A Cardiff University-led UK-wide survey has found that more than 1 in 5 people are less likely to take part in cancer screening now than before the pandemic.
The researchers from Cardiff University and Cancer Research UK, who ran the study, are calling for national campaigns to encourage people to take part in cancer screening.
Cancer services were highly disrupted as a result of the pandemic, as national screening programmes around the UK were effectively paused between March and June 2020.
It’s estimated that around 3 million fewer people than normal in the UK had a cancer screening test between March-September 2020.
The survey looked to find out people’s attitudes towards attending cervical and bowel cancer screening during this uncertain time.
The results are in
The study surveyed 7,543 adults across the UK between August and September 2020, including 2,319 responders eligible for cervical screening and 2,502 eligible for bowel screening. 1,003 people were eligible for both.
Whilst the majority of respondents eligible for cervical and/or bowel screening said they would “definitely” take part in their next screening, a substantial minority said they would be “less likely” to attend screening now.
- 74% of respondents eligible for cervical screening said they would ‘definitely’ attend their next cervical appointment, while 84% of eligible respondents said they would ‘definitely’ take part in bowel screening.
- A substantial minority (30% of those eligible for cervical screening, and 19% of those eligible for bowel screening) said they are less likely to take part in screening now than before the pandemic.
- Of those who had not attended their last cervical screen, 70% said this was unrelated to COVID-19. 12% reported being unable to attend due to COVID-19, despite trying, and 15% had chosen not to attend due to COVID-19.
- 75% of responders also said they were worried about delays caused by the pandemic to cancer tests, investigations and screening.
These findings have been published online but are yet to be reviewed by independent scientists.
As part of the study, a small number of respondents were interviewed, who highlighted barriers to attending screening and their feelings and concerns towards the screening programme during the pandemic.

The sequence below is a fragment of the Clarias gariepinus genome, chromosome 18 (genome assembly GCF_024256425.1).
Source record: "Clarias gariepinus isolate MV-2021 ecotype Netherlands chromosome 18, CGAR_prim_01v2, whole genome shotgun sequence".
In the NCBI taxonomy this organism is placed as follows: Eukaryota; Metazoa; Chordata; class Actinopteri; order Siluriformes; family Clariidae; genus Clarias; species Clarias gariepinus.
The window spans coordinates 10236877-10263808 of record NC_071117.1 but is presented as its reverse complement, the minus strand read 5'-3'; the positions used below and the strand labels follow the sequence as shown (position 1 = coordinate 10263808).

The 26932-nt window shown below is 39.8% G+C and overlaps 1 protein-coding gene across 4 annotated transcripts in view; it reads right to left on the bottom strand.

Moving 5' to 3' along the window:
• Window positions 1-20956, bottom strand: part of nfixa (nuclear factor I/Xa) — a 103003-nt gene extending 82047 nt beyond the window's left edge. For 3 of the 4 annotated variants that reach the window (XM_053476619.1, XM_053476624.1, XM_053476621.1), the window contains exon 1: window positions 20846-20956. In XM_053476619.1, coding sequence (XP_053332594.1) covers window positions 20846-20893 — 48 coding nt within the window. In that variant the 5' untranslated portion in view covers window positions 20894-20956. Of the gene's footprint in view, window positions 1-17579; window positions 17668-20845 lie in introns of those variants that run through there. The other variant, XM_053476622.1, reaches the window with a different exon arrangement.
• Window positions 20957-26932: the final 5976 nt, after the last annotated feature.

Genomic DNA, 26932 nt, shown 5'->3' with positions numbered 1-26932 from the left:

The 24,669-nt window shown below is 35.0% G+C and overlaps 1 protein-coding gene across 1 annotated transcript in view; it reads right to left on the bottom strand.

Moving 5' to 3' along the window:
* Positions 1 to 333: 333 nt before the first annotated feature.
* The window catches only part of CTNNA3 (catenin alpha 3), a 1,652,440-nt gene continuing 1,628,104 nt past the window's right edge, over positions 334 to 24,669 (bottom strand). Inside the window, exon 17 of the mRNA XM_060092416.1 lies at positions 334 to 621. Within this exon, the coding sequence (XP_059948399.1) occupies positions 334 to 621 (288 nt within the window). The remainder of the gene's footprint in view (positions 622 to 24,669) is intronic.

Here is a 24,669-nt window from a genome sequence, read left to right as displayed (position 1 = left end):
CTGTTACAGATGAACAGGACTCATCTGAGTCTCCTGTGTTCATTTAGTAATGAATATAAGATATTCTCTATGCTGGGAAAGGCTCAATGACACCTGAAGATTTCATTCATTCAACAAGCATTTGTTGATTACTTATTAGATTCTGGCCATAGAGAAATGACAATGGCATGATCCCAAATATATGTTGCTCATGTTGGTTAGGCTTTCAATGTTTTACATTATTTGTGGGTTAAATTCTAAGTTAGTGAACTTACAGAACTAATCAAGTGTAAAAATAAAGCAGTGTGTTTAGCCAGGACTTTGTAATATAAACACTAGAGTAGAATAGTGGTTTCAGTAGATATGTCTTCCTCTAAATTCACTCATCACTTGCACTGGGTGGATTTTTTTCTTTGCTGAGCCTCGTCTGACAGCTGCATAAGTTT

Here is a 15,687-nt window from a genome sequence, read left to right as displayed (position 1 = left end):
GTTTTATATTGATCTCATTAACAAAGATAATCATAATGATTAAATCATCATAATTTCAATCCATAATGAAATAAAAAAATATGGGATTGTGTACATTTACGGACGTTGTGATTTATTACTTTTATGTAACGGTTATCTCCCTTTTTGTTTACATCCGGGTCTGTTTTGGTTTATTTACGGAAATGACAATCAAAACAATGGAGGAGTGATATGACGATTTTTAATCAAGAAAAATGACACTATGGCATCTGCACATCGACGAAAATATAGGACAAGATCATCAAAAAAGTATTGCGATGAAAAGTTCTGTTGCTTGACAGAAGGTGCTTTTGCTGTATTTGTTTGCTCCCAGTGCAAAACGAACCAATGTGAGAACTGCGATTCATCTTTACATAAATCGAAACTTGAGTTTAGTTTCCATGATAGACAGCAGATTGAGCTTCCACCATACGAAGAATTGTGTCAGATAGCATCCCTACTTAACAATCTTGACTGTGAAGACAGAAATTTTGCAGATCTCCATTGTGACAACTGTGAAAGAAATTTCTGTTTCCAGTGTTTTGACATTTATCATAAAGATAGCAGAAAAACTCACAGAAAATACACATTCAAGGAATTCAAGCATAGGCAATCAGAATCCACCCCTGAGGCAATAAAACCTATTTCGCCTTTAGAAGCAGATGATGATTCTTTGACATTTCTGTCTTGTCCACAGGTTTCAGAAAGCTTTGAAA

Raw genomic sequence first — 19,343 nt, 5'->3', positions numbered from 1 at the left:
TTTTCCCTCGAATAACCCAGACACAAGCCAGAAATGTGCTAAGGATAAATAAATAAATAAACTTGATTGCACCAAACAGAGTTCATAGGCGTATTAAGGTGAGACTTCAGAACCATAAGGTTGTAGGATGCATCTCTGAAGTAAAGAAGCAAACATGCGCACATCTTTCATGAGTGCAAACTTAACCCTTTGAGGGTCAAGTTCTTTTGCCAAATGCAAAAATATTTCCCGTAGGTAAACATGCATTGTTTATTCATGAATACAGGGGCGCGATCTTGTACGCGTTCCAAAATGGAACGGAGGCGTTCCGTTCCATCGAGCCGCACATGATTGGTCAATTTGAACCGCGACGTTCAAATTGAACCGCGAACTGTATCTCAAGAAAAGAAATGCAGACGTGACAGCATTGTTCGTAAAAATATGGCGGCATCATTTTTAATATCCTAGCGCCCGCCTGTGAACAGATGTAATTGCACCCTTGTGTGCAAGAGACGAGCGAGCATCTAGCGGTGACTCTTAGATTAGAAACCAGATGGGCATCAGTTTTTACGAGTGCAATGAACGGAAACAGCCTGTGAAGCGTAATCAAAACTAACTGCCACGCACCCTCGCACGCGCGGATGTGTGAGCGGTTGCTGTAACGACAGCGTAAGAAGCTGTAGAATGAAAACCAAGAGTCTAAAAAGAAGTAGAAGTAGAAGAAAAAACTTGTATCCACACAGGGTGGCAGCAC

Interviewees described reasons for not attending cervical screening including increased risk of COVID-19 infection in healthcare settings, and uncertainty about how to follow social distancing guidelines. No COVID-19 specific barriers were expressed for bowel screening.
Interviewees were supportive of the cancer screening programmes, but some were unaware that the screening programmes had been paused. Other interviewees who had experienced a delay to cervical or bowel screening were unsure when it would resume and whether they were required to proactively rearrange appointments.
In light of the results, researchers have advised the government and health services to “consider carefully how best to return screening participation to pre-pandemic levels as quickly as possible”.
Professor Kate Brain, a health psychologist from Cardiff University’s School of Medicine who led the research, said: “Our survey suggests that nationally coordinated campaigns with clear messaging to inform the public that they will be contacted about screening – and to encourage them to consider taking part – are urgently needed.
“We also need to continue to run interventions to reduce non-COVID screening barriers among non-responders and to make sure the public is aware that screening services are open safely and explain what will happen at the appointment to minimise COVID-19 risk.
“Lastly, we also need to ensure that there are enough healthcare staff to urgently deal with the screening backlog and ensure people who need further diagnostic tests receive them in a timely manner.”
The researchers carried out another survey earlier this year, and when those results are available the team will be looking to see if the findings have shifted over time. It will also be important to cross-check the survey findings with the data on actual uptake that are collected by the different screening programmes.
Dr Jodie Moffat, Cancer Research UK’s head of early diagnosis said: “We’ve seen big shifts in how people respond to their health, and we think there’s an important role for public health campaigns and activity to remove barriers to cancer screening and to encourage people to seek help if they’ve noticed unusual or persistent changes in their body.
“The NHS is working incredibly hard to deliver screening and cancer services but more capacity is required if we’re to work through the backlog of patients quickly and safely and be in a position to deliver the transformations of the future.”